Lakpa Rita Sherpa's climbing and guiding achievements are significant, with 17 summits of Mt. Everest on over 23 expeditions (a record 253 climbers on the summit under his leadership) seven guided summits of Cho-Oyu and numerous other peaks in Nepal. He also been our high camp manager and guide on Aconcagua and Denali and has guided numerous peaks in the Cascades including Mount Baker and Rainier. Currently, Lakpa and his family reside in Seattle. He is a guide, leader and friend of the highest quality. Lakpa summited Mount Vinson twice as a leader of our 2003-2004 Vinson Team. He also is known as "The Best Sirdar in the Khumbu", and has been working with us for the past twenty years. His legendary strength is veiled by his charm and humility. As Sirdar (Sherpa captain) he directs and organizes our team of Sherpa for every Himalayan expedition. Possessing unparalleled expertise in the mountains, Lakpa is one of the only Sherpa working as a full-time Mountain Guide around the world. In February 2009, Lakpa became the first Sherpa, and first Nepali to climb the Seven Summits. Recently Lakpa guided our successful 2011 & 2014 Cho-Oyu Team and 2013 Everest Teams. Lakpa was named one of Outside Magazine's "Adventurers of The Year" for 2013. More

Sam Hennessey is a native of Port Angeles, WA, Sam's outdoor career began at a young age in the small yet rugged Olympic Mountains. These days, he lives seasonally in Bozeman MT, making the most of the incredible ice and mixed climbing in the greater Yellowstone region. His favorite routes tend to be big walls or alpine rock and ice climbs. He guides for Alpine Ascents in Alaska and the Cascades, and has been lucky enough to make two trips to Vinson. A former college athlete, his non-climbing interests include distance running, reading, and traveling to new places. Sam is excited to return to Vinson for another season.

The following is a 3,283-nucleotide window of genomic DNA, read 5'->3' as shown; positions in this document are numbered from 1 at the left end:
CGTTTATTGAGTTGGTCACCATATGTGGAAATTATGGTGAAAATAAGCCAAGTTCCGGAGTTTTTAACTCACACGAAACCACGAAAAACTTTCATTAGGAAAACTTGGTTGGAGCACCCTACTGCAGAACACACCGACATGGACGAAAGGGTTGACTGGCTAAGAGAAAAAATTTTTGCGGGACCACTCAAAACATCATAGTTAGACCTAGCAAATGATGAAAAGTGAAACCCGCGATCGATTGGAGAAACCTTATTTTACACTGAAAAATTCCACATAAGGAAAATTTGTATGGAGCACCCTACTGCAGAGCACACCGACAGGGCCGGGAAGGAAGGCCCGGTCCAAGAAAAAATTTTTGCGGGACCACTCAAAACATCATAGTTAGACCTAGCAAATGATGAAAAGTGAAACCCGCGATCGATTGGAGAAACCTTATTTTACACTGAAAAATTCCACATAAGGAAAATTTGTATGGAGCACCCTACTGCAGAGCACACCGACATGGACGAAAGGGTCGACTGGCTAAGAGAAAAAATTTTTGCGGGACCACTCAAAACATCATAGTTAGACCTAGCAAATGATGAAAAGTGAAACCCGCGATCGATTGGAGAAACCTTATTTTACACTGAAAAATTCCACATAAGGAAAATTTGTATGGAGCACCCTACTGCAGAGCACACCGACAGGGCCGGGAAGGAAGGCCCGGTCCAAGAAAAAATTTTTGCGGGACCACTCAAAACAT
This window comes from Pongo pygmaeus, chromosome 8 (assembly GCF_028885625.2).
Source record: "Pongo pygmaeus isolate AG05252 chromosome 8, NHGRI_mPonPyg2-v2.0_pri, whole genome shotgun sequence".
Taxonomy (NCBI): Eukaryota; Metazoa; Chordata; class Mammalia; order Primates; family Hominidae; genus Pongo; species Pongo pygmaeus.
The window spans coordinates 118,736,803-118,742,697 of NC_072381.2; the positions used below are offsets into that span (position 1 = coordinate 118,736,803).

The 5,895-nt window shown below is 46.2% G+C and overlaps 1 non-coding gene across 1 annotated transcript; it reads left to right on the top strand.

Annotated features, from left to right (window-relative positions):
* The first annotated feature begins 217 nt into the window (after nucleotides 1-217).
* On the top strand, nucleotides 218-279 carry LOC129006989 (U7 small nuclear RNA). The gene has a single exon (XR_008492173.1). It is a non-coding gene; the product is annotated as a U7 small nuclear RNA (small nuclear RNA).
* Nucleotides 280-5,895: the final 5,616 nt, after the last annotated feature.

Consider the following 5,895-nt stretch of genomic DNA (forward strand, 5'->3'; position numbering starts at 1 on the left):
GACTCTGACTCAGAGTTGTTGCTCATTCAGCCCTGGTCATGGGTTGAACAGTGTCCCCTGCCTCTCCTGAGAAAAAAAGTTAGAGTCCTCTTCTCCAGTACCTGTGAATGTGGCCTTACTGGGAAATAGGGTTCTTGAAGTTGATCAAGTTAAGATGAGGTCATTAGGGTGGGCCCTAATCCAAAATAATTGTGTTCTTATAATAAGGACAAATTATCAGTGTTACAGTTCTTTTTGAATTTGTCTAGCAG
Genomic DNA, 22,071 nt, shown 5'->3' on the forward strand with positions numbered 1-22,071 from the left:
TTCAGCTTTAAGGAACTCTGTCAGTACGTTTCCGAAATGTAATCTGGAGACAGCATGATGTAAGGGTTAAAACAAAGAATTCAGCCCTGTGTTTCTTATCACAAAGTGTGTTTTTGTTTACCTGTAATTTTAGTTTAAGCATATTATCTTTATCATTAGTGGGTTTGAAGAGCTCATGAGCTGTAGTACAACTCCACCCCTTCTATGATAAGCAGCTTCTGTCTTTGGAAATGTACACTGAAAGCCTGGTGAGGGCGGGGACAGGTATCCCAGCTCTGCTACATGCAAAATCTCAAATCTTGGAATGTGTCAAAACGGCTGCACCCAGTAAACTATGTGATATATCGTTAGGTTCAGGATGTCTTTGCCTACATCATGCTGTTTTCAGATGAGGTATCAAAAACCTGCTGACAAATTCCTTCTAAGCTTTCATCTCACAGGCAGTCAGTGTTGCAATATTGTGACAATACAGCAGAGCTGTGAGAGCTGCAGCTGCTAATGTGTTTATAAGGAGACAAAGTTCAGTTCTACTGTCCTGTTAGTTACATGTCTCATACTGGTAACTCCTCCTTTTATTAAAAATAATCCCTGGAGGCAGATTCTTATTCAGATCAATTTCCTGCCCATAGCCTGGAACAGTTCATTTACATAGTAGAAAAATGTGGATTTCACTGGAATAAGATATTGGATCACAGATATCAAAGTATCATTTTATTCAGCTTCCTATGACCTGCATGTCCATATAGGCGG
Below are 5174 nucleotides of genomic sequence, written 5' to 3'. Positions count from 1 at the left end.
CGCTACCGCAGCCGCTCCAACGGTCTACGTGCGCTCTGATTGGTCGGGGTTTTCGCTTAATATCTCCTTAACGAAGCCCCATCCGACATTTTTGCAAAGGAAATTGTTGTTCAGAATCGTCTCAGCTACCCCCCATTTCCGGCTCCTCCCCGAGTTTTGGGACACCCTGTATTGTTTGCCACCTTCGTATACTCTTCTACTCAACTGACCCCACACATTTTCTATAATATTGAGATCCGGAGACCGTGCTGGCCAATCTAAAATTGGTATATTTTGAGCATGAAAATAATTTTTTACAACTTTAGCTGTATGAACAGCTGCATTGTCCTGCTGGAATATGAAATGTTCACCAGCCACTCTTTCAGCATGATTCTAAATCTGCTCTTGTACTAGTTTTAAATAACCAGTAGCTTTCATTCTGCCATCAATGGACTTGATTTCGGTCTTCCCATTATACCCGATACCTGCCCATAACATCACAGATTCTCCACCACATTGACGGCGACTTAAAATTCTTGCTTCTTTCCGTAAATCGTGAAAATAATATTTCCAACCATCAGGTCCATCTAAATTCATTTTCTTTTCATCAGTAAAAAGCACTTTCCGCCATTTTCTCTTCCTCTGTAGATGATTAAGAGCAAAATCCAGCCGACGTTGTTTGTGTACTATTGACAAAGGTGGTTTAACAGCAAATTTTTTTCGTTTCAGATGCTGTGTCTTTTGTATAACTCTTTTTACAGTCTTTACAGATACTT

Very well done. Sam and Lakpa were excellent. Logistics were great. The team all had solid experience. Food was high quality. Sam and Lakpa worked very well together. Timely briefings. Clear expectations. Responsive to questions. It would be a privilege to climb with either or both of them again. - 2016 Climber

About Vinson
Should we believe that the unexplored exists, then we must view the isolation of Antarctica as an explorer's final frontier. Unparalleled in its pristine and absolute beauty, the journey to the Antarctic continent and the climb of Mt. Vinson ignites man's primal instincts for wilderness, the elements and conquest. The sheer magnitude of the continent and the exquisite nature of the ascent is an extreme and remarkable experience. Mount Vinson, located 600 miles from the South Pole and 1,200 miles from the northern tip of the Antarctic Peninsula, is the highest peak on the continent. Vinson is part of the Ellsworth Mountains, which rise majestically from the Ronne Ice Shelf.

Obviously unique in location, Vinson presents more than an off-the-beaten-track climbing trip. The entire journey is surreal in texture; from the land's-end departure point of Punta Arenas to the five-hour flight to a continent with no permanent inhabitants, and to the Union Glacier Camp amidst the giant arctic desert. While it may be inclusion in the Seven Summits that spurs the initial attraction, most climbers find Vinson to be one of their most memorable climbing experiences and chances to capture once-in-a-lifetime images.

The climb of Mt. Vinson is moderate by technical standards. It is similar to other alpine routes, with its moderate slopes and glaciated terrain. What separates Vinson from all other peaks is the sheer isolation of the mountain and the extraordinary views from its summit. As we approach the top of this remote continent, we peer across thousands of square miles of ice caps and glaciers that fade into a distinctly curved horizon. From the summit, we are blessed with views of neighboring Mt. Tyree, Shinn, and Epperly, and a multitude of unexplored peaks.